Indeed, as described by Raper, the mean became the standard location estimator in the years following Gauss. However, despite the existence of the principal ingredients (loss functions and distributional models), it seems clear that the primacy of the mean (and the normal model) was based primarily on convenience and subjective preferences, and not on a firmer (and more modern) theory of statistical science. In fact, the question of whether and when one statistical procedure may be better than another was rarely broached, and systematic development of conditions for such comparisons to hold had to await the 20th century. It was not until the last half of the 20th century that robustness and regression quantiles (and modern LAD computation) brought the median and LAD methods back into their own.

As a final remark, the earliest comparison of estimators I am aware of occurs in the rabbinic writings, specifically, in the Mishnah (3rd century; for one translation, see Neusner, 1988, Tractate: Kelim^{9}). Earlier Rabbis had specified an “egg’s bulk” concerning food purity. The later Rabbis felt that such a measure required specific definition appropriate for use in the home. The majority opinion was to specify the “middle-sized” egg (“neither small nor big”), but one Rabbi suggested placing the smallest and largest eggs in water and dividing the amount of water displaced into two parts. The majority opinion prevailed on the grounds: “who knows which is the smallest and which is the largest; it all depends on the observer’s eyesight”. Perhaps oddly, the objection seems to overlook that the smallest and largest eggs are more likely to be identifiable by eye than the middle-sized egg.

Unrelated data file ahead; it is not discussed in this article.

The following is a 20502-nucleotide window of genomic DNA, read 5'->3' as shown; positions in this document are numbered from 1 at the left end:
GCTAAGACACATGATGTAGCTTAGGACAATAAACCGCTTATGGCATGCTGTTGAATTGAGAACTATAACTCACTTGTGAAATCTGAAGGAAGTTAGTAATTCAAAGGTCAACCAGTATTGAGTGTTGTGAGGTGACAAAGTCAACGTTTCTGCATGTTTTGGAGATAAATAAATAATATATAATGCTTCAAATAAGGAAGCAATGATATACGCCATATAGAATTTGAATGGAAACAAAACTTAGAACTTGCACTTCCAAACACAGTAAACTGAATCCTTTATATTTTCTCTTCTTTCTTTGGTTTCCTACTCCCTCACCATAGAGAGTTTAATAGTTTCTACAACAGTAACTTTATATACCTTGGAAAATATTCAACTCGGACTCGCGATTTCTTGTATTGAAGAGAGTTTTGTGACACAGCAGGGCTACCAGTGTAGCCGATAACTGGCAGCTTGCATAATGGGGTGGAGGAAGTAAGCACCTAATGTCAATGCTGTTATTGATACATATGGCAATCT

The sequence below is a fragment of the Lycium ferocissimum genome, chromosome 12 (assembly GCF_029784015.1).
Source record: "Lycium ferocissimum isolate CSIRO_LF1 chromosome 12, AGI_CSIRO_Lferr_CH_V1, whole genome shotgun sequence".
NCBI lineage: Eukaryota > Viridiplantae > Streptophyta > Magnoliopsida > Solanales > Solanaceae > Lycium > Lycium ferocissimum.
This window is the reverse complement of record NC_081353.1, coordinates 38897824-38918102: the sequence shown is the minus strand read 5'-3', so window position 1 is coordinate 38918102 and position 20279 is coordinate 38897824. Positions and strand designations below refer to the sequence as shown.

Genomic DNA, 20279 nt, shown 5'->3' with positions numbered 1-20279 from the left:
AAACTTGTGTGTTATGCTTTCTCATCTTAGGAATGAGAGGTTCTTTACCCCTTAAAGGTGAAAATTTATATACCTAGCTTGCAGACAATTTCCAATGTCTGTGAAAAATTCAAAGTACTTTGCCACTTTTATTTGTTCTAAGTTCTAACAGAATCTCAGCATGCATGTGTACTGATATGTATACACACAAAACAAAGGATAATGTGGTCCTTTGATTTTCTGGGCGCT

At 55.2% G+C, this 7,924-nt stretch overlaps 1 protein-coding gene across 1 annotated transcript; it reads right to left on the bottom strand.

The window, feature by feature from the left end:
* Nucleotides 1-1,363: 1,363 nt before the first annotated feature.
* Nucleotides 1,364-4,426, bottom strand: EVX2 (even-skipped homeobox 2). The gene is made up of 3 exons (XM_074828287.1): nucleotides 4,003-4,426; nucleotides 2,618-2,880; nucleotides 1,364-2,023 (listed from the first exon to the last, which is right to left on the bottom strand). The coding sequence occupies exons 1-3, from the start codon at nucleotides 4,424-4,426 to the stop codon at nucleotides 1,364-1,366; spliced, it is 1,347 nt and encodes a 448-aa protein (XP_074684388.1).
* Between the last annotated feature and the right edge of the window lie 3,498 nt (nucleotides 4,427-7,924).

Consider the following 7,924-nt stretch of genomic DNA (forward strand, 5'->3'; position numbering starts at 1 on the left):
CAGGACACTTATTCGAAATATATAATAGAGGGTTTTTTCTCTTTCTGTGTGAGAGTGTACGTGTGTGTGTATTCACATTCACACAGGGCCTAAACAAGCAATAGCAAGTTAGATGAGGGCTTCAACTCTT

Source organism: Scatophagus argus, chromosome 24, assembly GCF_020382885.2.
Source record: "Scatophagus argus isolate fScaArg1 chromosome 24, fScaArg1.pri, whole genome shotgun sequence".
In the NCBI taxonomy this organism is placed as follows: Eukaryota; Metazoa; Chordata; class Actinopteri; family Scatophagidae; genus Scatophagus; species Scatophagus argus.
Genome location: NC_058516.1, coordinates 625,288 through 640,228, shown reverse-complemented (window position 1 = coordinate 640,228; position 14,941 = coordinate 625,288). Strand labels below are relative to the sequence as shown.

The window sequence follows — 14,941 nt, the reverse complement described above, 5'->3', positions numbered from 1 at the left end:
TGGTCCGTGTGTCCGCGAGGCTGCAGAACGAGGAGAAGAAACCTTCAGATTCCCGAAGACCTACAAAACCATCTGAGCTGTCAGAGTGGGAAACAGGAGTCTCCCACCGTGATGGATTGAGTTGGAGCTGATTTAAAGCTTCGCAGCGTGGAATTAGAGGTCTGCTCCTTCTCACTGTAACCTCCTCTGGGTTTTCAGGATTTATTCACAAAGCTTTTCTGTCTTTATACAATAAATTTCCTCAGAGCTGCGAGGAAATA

#### About the author

Stephen Portnoy is professor emeritus in the Department of Statistics, University of Illinois at Urbana-Champaign.

#### References

- Galileo, Galilei (1967). Dialogue Concerning the Two Chief World Systems, trans. Stillman Drake. Second revised edition. Berkeley: University of California Press.
**^** - Meli, D.B. (2004). The Role of Numerical Tables in Galileo and Mersenne, Perspectives on Science, 2004, 12:2, 164-190.
**^** - Stigler, S. (1986). The History of Statistics. The Measurement of Uncertainty before 1900, Harvard University Press, Cambridge, Mass.
**^** - Farebrother, R. W. (1999). Fitting Linear Relationships. A History of the Calculus of Observations 1750 – 1900, Springer, New York.
**^** - Portnoy, S. (1977). Robust estimation in dependent situations. Ann. Statist., 5, 22-43.
**^** - Gauss, C.F. (1809). Theoria Motus Corporum Celestium, Perthes et Besser, Hamburg, Translated, 1857, as Theory of Motion of the Heavenly Bodies Moving about the Sun in Conic Sections, trans. C. H. Davis. Boston, Little, Brown. Reprinted, 1963; Dover, New York.
**^** - Gauss, C. F. (1823). Theoria Combinationis Observationum Erroribus Minimis Obnoxiae, Dieterich, Gottingen, Translated as Theory of the Combination of Observations Least Subject to Errors, trans. G. W. Stewart. Siam 1995.
**^** - Koenker, R. and Portnoy, S. (1997). The Gaussian Hare and the Laplacian Tortoise: computability of squared-error vs. absolute-error estimators (with discussion), Stat. Science, 12, 279-300.
**^** - Neusner, Jacob (1988). The Mishnah, a new translation, Yale University.